Heel spurs: What are they?

Your podiatrist will often diagnose that sharp pain in your heel as a heel spur – so how do they occur?

If you have been having heel pain your doctor may have referred you for an X-ray, which may reveal heel spurs. This X-ray shows a heel spur at base and the back of heel.

heel spur

Heel spurs occur over time from stresses to the plantar fascia or Achilles tendon which pull on the bone causing calcification forming the spur. So it is not the spur itself causing the pain but in fact the tendon that attaches to the bone. The attachment gets inflamed and it is the inflammation causing the pain, with/or without associated other soft tissue involvement. Around 60% of people with spurs are asymptomatic (don’t have symptoms).

As it is not the spur causing the pain, surgical removal of a spur is not needed or advised. Instead, orthopaedic surgeons will more than likely suggest you consult with your podiatrist for orthotic therapy.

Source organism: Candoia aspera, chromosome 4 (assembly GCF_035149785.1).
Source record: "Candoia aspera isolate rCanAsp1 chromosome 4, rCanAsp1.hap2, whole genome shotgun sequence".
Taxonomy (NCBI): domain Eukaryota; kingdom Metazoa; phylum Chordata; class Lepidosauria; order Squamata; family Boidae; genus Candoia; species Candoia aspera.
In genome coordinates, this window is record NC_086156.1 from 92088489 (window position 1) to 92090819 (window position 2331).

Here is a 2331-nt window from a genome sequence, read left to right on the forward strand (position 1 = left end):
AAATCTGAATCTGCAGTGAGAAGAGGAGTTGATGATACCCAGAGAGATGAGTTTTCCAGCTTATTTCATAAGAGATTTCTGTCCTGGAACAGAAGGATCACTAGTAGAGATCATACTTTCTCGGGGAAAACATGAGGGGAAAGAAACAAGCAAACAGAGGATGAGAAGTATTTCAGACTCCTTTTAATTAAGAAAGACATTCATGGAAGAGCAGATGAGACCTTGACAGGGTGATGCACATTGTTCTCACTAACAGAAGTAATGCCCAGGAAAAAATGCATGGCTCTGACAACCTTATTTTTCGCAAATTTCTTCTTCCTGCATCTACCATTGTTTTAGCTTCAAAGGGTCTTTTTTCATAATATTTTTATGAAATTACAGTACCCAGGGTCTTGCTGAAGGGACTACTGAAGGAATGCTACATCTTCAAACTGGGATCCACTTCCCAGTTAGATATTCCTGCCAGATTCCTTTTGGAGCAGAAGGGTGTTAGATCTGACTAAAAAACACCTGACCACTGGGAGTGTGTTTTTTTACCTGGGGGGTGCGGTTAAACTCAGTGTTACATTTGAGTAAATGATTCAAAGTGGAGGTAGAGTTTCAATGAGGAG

Sometimes your practitioner might be concerned about a stress fracture or an acute fracture so they may like to X-ray the heel (calcaneous) but stress fractures are not very common at this site.

The most common reason for heel spurs is plantar fasciitis which is an inflammatory process at the attachment at the heel. Other causes include poor footwear, trauma, pronated foot type, supinated foot type, being overweight, or age. It is important to note that heel pain in children is most commonly a condition called Sever’s disease.

Treatment for heel spurs/plantar fascia symptoms include:

  • Resting
  • Taping
  • Ice
  • Stretching
  • Massage therapy
  • Orthotic therapy
  • Ideal footwear
  • Heel lifts or heel pads

In the worst-case scenario the plantar fascia can tear or rupture, which would be determined by an ultrasound. And this may need to be offloaded with a moonboot.

If you are suffering from heel pain, book in with your podiatrist at The Foot Group immediately. It is treatable and should not be ignored.

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